Referring to the above example (and leading on from it), you also endevour to associate religion with the ludicrous through juxtaposition of an absurd fact (the world was created in 4004(?) B.C.) with that made by David. Of course, such a thing is not a logical entailment of your (valid ) question, but it will be read as such by casual readers - who will then accept the results of such evidently faulty reasoning (Fundamentalists are Christians, Fundamentalists believe X and X is absurd, therefore Christianity is absurd) as being true. This idea is continued through recurring reference to literal meanings in the Bible (or the absence thereof).
Your sense of humour also lends itself to the lazy or superficial eye, though (as you have already said) its purpose is for your own enjoyment.
You use an alternative definition of the word 'test' from that which was intended. I conceed that this may have initially been the result of an honest error, but you reaffirm it thus:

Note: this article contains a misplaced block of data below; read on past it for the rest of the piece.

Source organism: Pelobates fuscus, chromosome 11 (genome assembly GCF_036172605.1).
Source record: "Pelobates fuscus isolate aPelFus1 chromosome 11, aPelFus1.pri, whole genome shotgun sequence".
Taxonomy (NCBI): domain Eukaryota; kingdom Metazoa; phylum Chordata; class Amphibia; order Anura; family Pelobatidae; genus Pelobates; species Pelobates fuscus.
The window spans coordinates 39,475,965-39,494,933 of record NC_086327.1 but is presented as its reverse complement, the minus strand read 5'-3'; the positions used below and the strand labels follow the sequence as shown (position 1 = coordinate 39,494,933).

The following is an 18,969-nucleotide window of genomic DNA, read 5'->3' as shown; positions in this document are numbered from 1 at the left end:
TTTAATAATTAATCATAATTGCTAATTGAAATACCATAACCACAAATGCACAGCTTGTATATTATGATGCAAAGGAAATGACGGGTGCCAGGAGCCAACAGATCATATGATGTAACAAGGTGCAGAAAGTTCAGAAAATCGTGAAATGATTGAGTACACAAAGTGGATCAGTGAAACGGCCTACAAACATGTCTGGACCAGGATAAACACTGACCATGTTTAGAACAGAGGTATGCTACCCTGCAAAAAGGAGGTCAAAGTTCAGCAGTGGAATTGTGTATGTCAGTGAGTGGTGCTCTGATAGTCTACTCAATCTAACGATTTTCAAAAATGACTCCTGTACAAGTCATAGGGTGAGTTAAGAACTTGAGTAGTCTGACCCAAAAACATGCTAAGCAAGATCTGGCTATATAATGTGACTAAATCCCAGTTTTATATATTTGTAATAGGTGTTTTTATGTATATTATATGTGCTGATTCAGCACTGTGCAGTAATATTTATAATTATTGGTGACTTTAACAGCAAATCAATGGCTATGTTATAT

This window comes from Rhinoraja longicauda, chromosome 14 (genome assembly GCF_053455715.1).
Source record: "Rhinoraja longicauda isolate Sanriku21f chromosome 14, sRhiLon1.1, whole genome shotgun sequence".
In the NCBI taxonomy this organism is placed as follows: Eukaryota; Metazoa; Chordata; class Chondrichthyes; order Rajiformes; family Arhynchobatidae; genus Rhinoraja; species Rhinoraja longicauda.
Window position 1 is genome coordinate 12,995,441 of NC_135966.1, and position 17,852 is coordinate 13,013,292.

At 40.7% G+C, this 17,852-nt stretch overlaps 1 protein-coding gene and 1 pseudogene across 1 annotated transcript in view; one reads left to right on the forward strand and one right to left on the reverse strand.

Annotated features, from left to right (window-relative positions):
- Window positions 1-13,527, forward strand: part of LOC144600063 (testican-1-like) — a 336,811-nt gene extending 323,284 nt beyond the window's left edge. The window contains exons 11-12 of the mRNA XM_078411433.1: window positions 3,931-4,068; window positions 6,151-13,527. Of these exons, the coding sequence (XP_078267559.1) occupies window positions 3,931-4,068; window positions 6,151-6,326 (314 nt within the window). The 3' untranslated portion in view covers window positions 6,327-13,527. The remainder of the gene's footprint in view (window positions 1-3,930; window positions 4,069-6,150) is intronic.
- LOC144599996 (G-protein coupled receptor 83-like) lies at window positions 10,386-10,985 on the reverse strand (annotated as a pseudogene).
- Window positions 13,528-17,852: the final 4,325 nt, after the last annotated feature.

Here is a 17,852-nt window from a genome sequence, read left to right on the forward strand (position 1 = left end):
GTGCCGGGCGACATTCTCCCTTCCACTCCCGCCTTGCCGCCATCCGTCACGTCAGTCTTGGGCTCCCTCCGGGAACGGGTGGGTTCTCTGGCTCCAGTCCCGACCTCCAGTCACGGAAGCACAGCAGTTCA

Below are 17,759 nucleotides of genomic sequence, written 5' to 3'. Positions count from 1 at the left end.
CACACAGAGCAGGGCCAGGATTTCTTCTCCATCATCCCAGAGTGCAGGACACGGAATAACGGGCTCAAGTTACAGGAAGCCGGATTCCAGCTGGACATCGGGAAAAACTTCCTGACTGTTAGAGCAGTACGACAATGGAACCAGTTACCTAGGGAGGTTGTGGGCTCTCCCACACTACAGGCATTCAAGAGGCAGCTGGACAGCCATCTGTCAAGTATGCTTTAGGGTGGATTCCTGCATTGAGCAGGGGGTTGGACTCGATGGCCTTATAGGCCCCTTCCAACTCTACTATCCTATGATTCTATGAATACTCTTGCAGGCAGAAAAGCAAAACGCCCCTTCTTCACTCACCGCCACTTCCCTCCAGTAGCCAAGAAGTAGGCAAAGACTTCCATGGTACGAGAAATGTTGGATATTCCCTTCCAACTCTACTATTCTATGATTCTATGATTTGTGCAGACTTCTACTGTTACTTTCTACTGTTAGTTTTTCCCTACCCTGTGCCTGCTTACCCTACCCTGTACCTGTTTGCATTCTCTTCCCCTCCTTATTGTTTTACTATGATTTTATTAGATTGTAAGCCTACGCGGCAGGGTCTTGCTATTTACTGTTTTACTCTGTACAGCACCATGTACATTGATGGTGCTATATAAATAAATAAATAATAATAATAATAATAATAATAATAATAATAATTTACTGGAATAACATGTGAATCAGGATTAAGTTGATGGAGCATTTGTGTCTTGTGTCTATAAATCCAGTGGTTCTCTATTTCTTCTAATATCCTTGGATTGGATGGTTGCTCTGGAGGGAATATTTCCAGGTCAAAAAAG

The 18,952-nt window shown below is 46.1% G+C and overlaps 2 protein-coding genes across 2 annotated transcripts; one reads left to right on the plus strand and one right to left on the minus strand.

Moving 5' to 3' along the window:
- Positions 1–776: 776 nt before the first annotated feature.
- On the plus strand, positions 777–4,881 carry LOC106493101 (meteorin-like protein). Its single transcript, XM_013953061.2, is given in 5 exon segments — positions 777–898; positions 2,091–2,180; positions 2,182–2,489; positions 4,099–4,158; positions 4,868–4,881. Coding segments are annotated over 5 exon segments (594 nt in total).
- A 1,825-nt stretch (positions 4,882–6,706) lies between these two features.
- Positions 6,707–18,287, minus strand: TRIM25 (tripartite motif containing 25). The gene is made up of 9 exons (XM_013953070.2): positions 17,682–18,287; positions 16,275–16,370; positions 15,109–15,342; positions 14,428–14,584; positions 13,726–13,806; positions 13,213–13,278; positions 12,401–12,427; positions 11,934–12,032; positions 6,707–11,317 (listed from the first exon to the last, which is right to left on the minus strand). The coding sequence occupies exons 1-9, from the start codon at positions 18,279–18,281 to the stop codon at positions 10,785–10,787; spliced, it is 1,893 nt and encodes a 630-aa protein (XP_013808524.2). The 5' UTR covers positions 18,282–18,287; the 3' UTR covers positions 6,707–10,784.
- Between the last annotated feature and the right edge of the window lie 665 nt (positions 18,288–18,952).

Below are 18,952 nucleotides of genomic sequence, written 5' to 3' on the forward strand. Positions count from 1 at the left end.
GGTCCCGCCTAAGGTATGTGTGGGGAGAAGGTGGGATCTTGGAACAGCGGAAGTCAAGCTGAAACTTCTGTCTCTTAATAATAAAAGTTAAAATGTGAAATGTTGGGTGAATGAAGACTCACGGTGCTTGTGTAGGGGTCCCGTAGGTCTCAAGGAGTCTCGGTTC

"...However, if it's OK to test God's powers, how do you or any other believer explain his repeated failure to pass tests? The repeated failure of prophecies to come true? The repeated failure of the Biblical view of reality to conform to actual reality as we experience it?"
The entirety of this could just as easily have been due to misinterpretation /in extremis/ of the meaning of the word 'test' as it could have been to an Arcadian enquiry, unrelated to such misapplied logic.
And, most importantly, you detect such errors in reasoning when used by others, and carefully point them out . For example, to avoid erratic reasoning that result from tactics such as that last sort, you make sure that you question how others define their terms, especially when borrowed from your own usage - you cleverly spotted David's generalisation of the term 'religion' and confronted him with it.